Home' Army News : August 2nd 2012 Contents 6481_0712AS
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Army August 2, 2012
THE double march out of
Kapooka's 25 Pl and 26 Pl was
wet and cold, but not nearly
wet enough to dampen the
enthusiasm, excitement and relief of
the 98 graduating soldiers.
The Most Outstanding Recruit of 25
Pl, 24-year-old Pte Melissa Osmand,
said the graduating parade was a high-
light of her time at Kapooka, in more
ways than one.
"Getting to the end of this really
feels like an achievement after what
seems like a long time with the parade
as the focal point. It's a great feeling,"
"The parade today went a lot bet-
ter than expected. We had a few issues
during the week that we were a bit wor-
ried about, but obviously we were pretty
happy when we got the drill award.
"It was a lot easier with the band
when we could feel the rhythm, and we
could relax a bit more and concentrate
on what we were doing. In the end, it
just sort of happened as a natural thing.
"I did sort of listen to the reviewing
officer's speech, but the memory of it is
very vague because I was standing there
thinking 'oh my gosh, I know there's an
attention coming. I can't miss it, I can't
"And as for the rain -- I could see
drops of water falling off my hat, but all
I was thinking was that I was going to
hate cleaning my weapon after this."
Tpr Andrew Harris said the 12 weeks
leading up to the march out was "a pret-
ty full-on, intense course from day one"
when the NCOs jumped on the bus and
gave the new recruits a nice big spiel.
"Then they hurried us into a lecture
room and we're all like "what the hell's
going on -- what have I got into?" Tpr
"The first few weeks were pretty full
on. The NCOs were all over us like a
rash, just making sure we could cope
with a bit of pressure, I suppose.
"But the course itself was pretty
well delivered throughout, from day one
right up to today.
"I think most or all of us gathered up
the information pretty well in the end.
"I came from a job where I had a lit-
tle bit of responsibility and my age was
probably an advantage because I think
they left me alone a little bit.
"I was able to develop on the knowl-
edge I already had of the Army from
friends and family. So, in that respect
yes, I did enjoy it."
All the recruits interviewed nominated
The Challenge as the most memorable
part of their time at Kapooka.
"Being out field for five days, being
at the forward operating base for five
days and then doing The Challenge was
excellent, bringing everything we learnt
over the previous weeks together," Tpr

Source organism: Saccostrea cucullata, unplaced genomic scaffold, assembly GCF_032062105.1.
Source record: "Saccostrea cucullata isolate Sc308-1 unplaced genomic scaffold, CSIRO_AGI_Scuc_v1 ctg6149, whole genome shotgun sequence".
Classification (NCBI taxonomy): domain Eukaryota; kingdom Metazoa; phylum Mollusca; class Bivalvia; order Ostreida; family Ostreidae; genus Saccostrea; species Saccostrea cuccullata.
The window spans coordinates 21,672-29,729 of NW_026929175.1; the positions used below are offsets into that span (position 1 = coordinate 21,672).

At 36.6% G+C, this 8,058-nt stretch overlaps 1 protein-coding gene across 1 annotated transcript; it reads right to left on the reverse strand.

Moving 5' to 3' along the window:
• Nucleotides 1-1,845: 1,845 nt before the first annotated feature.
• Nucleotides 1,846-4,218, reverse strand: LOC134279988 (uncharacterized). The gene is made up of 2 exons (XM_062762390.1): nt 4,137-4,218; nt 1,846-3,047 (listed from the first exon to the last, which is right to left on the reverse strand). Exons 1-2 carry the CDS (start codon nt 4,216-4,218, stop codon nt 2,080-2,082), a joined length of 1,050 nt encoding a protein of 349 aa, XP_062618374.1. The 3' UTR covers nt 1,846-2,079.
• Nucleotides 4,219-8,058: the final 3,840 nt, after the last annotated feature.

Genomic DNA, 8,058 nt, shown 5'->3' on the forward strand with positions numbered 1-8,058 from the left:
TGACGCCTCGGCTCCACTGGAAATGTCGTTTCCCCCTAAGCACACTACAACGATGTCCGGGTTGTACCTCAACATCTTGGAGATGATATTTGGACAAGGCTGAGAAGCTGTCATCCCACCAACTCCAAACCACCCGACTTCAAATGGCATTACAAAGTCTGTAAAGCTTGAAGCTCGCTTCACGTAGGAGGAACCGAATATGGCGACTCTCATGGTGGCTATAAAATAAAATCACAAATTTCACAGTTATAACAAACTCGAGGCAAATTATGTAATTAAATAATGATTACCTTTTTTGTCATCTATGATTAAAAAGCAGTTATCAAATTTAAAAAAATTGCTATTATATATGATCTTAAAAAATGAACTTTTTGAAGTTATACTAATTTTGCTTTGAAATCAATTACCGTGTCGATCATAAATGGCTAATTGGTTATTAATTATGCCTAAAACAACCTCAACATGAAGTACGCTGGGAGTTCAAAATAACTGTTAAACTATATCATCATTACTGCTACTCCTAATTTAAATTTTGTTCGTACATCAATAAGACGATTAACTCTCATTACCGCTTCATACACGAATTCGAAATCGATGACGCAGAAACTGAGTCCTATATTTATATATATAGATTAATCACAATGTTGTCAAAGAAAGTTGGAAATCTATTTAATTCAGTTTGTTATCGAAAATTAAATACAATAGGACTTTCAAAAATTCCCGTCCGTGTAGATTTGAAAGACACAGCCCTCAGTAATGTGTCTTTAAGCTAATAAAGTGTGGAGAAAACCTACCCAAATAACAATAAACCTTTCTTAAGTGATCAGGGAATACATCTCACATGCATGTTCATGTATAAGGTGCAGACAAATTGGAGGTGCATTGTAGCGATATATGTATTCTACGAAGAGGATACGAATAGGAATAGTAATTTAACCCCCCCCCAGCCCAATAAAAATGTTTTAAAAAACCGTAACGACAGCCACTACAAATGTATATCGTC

"The Challenge was really hard in
some places, but that's what made it
enjoyable -- it was a real sense of
"But nothing tops our march out --
not just the good parade, but knowing
that now you are actually an Australian
So what brings people to Kapooka?
Of course the answer to that is as differ-
ent as the number of people who enter
the barracks' gates.
For Spr Benjamin Blundell there
was no family history in the military to
"I was drawn to the Army for the
mental and physical challenge," he said.
"I've always said I could do it and I
guess it was time to put up or shut up.
"I did also want to do my bit for the
country too. I've heard a lot about the
IED strikes in Afghanistan and I thought
if I could bring my skills to the Army
and help out with that as an engineer,
I'm more than happy to do that."
Of course, for all the new sol-
diers, marching out of Kapooka is just
the beginning. All are now on initial
employment training in their fields --
Tpr Harris in Puckapunyal on the cav-
alry driver's course, Pte Osmand in
Bandianna for the clerk admin course
and Spr Blundell in Moorebank "play-
ing with really cool stuff".
But the bonds of friendship, forged
in the first hard-core life experience for
many will last forever.
Spr Blundell said he thought he
knew what mateship and friendship
were before he went to Kapooka, but
the friendships he made over those 12
weeks just didn't compare.
"I definitely made life-long bonds
with some of the guys here," he said.
"It is a life-changing experience
coming here. It's a very big deal going
through hard times like this together and
it really defines friendships."
All in all, the only difference this
reporter could find between his experi-
ence of Kapooka and today's soldiers
-- they had access to their mobile phones
during down time.
But, come to think of it, mobile
phones weren't invented in my day.
Catching up with Kapooka
Sgt Brian Hartigan returns to 1RTB to see if
anything has changed in the 22 years since he
Fresh faces: From left, Pte Melissa Osmand, Tpr Andrew Harris and Spr Benjamin Blundell recently
graduated from 1RTB after completing the 12-week recruit course with 25 Pl.
Photo by Sgt Brian Hartigan
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